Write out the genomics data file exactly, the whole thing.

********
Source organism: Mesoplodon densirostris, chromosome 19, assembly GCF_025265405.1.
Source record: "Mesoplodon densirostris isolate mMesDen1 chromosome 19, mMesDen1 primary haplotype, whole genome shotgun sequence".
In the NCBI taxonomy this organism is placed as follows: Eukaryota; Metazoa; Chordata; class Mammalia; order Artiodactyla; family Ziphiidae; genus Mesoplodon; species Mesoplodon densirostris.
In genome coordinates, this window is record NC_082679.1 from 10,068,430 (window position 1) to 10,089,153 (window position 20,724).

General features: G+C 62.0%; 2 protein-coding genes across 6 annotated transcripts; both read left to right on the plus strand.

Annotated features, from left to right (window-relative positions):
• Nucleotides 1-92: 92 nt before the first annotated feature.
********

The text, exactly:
Source organism: Mesoplodon densirostris, chromosome 19, assembly GCF_025265405.1.
Source record: "Mesoplodon densirostris isolate mMesDen1 chromosome 19, mMesDen1 primary haplotype, whole genome shotgun sequence".
In the NCBI taxonomy this organism is placed as follows: Eukaryota; Metazoa; Chordata; class Mammalia; order Artiodactyla; family Ziphiidae; genus Mesoplodon; species Mesoplodon densirostris.
In genome coordinates, this window is record NC_082679.1 from 10,068,430 (window position 1) to 10,089,153 (window position 20,724).

General features: G+C 62.0%; 2 protein-coding genes across 6 annotated transcripts; both read left to right on the plus strand.

Annotated features, from left to right (window-relative positions):
• Nucleotides 1-92: 92 nt before the first annotated feature.